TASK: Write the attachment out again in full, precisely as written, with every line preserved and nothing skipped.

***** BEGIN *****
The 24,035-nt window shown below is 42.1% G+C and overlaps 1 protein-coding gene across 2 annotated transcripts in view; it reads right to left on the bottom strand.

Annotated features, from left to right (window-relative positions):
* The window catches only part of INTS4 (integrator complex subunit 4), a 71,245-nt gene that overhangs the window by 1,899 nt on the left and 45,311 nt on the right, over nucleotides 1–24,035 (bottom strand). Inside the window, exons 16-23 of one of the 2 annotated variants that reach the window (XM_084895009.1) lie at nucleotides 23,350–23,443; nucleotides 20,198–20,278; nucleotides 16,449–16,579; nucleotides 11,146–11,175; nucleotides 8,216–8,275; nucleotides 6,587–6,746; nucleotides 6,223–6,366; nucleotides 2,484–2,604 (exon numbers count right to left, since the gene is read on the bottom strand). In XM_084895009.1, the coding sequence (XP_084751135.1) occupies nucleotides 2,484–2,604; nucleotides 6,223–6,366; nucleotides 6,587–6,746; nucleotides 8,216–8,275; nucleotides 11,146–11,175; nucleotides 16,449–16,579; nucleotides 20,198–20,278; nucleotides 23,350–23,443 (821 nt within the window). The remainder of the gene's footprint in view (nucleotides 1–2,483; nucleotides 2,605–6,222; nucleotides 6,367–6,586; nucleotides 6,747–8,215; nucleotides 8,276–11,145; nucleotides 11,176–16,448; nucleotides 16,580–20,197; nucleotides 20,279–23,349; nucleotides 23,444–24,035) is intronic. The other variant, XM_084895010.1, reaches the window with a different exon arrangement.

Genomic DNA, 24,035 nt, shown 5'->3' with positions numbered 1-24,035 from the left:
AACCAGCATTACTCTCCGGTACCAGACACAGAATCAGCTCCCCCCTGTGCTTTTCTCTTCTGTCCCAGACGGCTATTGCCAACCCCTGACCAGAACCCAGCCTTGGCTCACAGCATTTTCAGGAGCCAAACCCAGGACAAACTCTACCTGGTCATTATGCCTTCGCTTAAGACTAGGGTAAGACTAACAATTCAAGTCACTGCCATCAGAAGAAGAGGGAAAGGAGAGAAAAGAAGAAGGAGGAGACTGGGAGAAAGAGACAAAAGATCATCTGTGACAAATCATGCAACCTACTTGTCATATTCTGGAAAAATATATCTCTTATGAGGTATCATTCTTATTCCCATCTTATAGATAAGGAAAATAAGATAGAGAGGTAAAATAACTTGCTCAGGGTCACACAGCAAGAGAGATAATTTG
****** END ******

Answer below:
The 24,035-nt window shown below is 42.1% G+C and overlaps 1 protein-coding gene across 2 annotated transcripts in view; it reads right to left on the bottom strand.

Annotated features, from left to right (window-relative positions):
* The window catches only part of INTS4 (integrator complex subunit 4), a 71,245-nt gene that overhangs the window by 1,899 nt on the left and 45,311 nt on the right, over nucleotides 1–24,035 (bottom strand). Inside the window, exons 16-23 of one of the 2 annotated variants that reach the window (XM_084895009.1) lie at nucleotides 23,350–23,443; nucleotides 20,198–20,278; nucleotides 16,449–16,579; nucleotides 11,146–11,175; nucleotides 8,216–8,275; nucleotides 6,587–6,746; nucleotides 6,223–6,366; nucleotides 2,484–2,604 (exon numbers count right to left, since the gene is read on the bottom strand). In XM_084895009.1, the coding sequence (XP_084751135.1) occupies nucleotides 2,484–2,604; nucleotides 6,223–6,366; nucleotides 6,587–6,746; nucleotides 8,216–8,275; nucleotides 11,146–11,175; nucleotides 16,449–16,579; nucleotides 20,198–20,278; nucleotides 23,350–23,443 (821 nt within the window). The remainder of the gene's footprint in view (nucleotides 1–2,483; nucleotides 2,605–6,222; nucleotides 6,367–6,586; nucleotides 6,747–8,215; nucleotides 8,276–11,145; nucleotides 11,176–16,448; nucleotides 16,580–20,197; nucleotides 20,279–23,349; nucleotides 23,444–24,035) is intronic. The other variant, XM_084895010.1, reaches the window with a different exon arrangement.

Genomic DNA, 24,035 nt, shown 5'->3' with positions numbered 1-24,035 from the left:
AACCAGCATTACTCTCCGGTACCAGACACAGAATCAGCTCCCCCCTGTGCTTTTCTCTTCTGTCCCAGACGGCTATTGCCAACCCCTGACCAGAACCCAGCCTTGGCTCACAGCATTTTCAGGAGCCAAACCCAGGACAAACTCTACCTGGTCATTATGCCTTCGCTTAAGACTAGGGTAAGACTAACAATTCAAGTCACTGCCATCAGAAGAAGAGGGAAAGGAGAGAAAAGAAGAAGGAGGAGACTGGGAGAAAGAGACAAAAGATCATCTGTGACAAATCATGCAACCTACTTGTCATATTCTGGAAAAATATATCTCTTATGAGGTATCATTCTTATTCCCATCTTATAGATAAGGAAAATAAGATAGAGAGGTAAAATAACTTGCTCAGGGTCACACAGCAAGAGAGATAATTTG